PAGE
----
**Disgruntled parent pays £60 school attendance fine for taking child on holiday in pennies**

After taking his son out of school for a holiday, this man received a £60 fine from local authorities.

Rather than take the easy route, he changed £60 in cash into 1 and 2 pence pieces and proceeded to pour them over the reception desk of the local council office.

After taking his son out of school for a holiday, this man received a £60 fine from local authorities.

Rather than take the easy route, he changed £60 in cash into 1 and 2 pence pieces and proceeded to pour them over the reception desk of the local council office.

This story gives some quick and interesting Quibans opportunities. Here are some ideas:

1) If he used 4,724 coins, how many 1p coins and how many 2p coins were there?

2) What is the smallest number of coins he could have used?

3) What is the biggest number of coins he could have used?

4) If we know the number of coins, how can we easily work out how many were 1p or 2p?

5) Is it possible to carry £60 worth of 1 and 2 pence pieces?

6) What was the weight of the coins?

7) If the coins were stacked up, how high would the stack be?

Answers and other information:

1) I prefer to answer questions 2, 3 and 4 first and then come back to this one. I think it is still worth asking this question first, though.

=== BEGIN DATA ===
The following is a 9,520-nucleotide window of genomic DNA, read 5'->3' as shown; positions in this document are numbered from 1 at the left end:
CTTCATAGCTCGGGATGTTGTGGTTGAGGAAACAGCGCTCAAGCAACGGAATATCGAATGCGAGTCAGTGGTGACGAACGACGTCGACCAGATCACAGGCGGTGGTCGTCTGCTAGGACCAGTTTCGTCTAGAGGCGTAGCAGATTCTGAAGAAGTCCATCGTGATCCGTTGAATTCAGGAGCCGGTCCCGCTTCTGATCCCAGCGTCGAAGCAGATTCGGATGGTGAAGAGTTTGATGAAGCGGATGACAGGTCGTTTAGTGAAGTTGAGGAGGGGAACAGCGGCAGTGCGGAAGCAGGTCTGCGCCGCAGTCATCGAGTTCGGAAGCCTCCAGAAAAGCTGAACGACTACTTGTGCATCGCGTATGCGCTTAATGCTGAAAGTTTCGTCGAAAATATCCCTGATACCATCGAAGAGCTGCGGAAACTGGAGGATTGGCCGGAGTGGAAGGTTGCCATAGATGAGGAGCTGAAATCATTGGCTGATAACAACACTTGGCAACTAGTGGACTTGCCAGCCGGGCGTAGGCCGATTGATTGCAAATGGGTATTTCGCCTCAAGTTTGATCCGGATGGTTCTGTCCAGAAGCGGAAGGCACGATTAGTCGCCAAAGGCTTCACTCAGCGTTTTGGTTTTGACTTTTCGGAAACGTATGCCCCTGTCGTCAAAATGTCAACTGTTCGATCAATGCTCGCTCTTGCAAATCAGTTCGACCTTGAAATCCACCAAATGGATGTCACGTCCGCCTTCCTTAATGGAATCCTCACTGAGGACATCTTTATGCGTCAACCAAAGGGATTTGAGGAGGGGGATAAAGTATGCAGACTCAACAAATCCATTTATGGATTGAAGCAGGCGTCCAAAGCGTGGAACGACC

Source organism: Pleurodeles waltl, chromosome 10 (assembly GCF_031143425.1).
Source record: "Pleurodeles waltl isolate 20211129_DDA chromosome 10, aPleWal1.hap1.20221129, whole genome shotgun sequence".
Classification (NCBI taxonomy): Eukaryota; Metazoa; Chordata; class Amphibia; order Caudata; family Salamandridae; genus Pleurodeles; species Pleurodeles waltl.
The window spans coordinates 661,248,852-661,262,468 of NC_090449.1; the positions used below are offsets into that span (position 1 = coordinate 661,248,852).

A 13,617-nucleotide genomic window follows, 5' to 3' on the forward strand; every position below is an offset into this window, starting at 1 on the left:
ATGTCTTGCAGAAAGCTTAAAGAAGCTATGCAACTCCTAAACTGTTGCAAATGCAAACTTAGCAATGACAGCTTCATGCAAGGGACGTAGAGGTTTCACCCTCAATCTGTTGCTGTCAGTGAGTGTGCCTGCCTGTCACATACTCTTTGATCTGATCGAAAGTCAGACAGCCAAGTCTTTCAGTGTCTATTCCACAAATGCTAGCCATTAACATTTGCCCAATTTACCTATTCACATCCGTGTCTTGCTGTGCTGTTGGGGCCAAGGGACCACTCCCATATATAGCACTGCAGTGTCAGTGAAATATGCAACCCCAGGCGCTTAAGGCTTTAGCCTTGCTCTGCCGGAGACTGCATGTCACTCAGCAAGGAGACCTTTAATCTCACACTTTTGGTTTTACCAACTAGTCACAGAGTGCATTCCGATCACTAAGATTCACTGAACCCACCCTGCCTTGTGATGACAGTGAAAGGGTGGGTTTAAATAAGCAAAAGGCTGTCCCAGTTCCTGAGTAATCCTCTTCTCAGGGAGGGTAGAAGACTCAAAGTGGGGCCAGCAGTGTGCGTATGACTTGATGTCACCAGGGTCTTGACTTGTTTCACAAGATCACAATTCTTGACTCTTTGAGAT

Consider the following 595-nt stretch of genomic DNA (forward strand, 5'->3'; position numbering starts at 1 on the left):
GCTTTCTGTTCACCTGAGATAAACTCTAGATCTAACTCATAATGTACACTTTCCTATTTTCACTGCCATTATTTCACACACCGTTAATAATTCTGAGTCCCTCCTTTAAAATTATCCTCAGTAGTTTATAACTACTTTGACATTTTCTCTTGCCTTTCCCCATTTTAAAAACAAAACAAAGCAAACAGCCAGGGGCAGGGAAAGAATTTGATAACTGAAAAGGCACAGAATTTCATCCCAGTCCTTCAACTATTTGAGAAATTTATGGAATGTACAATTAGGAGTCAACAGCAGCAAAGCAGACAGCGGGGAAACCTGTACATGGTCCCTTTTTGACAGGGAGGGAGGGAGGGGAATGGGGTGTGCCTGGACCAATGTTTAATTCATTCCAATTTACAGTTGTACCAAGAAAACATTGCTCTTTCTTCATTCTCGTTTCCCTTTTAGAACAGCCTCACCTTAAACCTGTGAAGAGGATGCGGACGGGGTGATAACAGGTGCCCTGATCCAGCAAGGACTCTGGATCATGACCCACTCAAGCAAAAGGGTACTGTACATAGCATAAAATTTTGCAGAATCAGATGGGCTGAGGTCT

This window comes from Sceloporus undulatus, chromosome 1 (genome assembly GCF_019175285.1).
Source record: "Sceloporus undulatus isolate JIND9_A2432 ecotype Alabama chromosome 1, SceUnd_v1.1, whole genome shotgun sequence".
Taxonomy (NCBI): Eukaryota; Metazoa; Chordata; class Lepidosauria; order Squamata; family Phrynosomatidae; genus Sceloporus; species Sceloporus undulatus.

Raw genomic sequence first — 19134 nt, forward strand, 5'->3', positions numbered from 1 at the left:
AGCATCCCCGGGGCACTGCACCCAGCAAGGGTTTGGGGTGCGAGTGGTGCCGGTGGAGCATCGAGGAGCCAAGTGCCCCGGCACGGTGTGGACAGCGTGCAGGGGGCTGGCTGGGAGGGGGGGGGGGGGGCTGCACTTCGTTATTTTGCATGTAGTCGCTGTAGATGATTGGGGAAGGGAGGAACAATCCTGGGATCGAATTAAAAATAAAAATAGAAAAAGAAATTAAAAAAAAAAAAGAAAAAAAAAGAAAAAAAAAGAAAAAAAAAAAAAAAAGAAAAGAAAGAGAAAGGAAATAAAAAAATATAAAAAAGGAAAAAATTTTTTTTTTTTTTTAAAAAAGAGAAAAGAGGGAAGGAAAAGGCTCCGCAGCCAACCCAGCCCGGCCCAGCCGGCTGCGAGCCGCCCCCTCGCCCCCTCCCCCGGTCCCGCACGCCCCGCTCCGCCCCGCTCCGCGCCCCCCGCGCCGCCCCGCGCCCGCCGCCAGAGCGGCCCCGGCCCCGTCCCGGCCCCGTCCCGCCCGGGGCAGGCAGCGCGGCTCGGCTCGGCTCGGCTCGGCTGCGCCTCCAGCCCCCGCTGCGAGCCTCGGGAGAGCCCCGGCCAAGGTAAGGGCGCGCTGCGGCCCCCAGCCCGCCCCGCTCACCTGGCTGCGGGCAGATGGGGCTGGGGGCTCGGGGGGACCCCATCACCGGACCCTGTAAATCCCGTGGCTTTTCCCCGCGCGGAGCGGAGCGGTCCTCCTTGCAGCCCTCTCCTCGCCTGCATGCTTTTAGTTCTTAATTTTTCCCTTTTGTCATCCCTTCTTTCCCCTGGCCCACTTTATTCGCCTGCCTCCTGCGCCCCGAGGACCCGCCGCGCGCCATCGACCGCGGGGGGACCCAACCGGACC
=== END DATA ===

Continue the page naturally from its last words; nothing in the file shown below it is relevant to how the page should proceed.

2) 3000 x 2p = 6000 pence. It says that 1p coins were used too, so presumably 3001 is the smallest number of coins that could have been used. (2999 x 2p and 2 x 1p)

3) 6000 x 1p = 6000 pence. 2p coins were used so 5999 coins is the biggest (5998 x 1p and 1 x 2p)

4) There must be at least 3000 coins (that would be all 2 pence pieces). Then, every time we change a 2p into two 1p coins we get an extra coin.

Start with the number of coins and subtract 3000 from it. This excess is the number of 2p coins that have been changed into 1p coins. We need to double that number to find the number of 1p coins and subtract it from 3000 to find the number of 2p coins. Not easy to get your head around (but it is possible to simplify this if you use algebra).

1) 4724 - 3000 = 1724. This is the number of 2p coins that have been changed into 1p coins.

That leaves 3000 - 1724 = 1276 coins that are 2p.

1724 x 2 = 3448, which gives us 3448 1p coins. Check that the number of coins adds up to 4724 and that the value makes £60.

5) It feels like it probably will. 60 pound coins would be fine, as would 120 50p coins. Probably won't be good for your trouser pockets, though. The source for the article (see below) includes a video of him emptying out the coins.

6) This is rather neat. A 1p coin weighs 3.56g and a 2p coin is double that, at 7.12g. It doesn't matter how the coins are distributed between 1p and 2p - the weight will always be 6000 x 3.56g = 21.36kg

7) This is less straightforward for two reasons. A 1p coin is either 1.52mm or 1.65mm thick (depending on the date and the composition of the metal used) and a 2p coin is either 1.85mm or 2.03mm thick. The weights are in the ratio 1:2, so the thicknesses are not. This means that two 1p coins are thicker than one 2p coin.

If we assume there are the same number of 2p coins as 1p coins (this could be another question!) then there are 2000 1p coins and 2000 2p coins. Using 1.9mm and 1.6mm as the thickness of each coin that would give a height of 7 metres. Good luck with building that!

Source: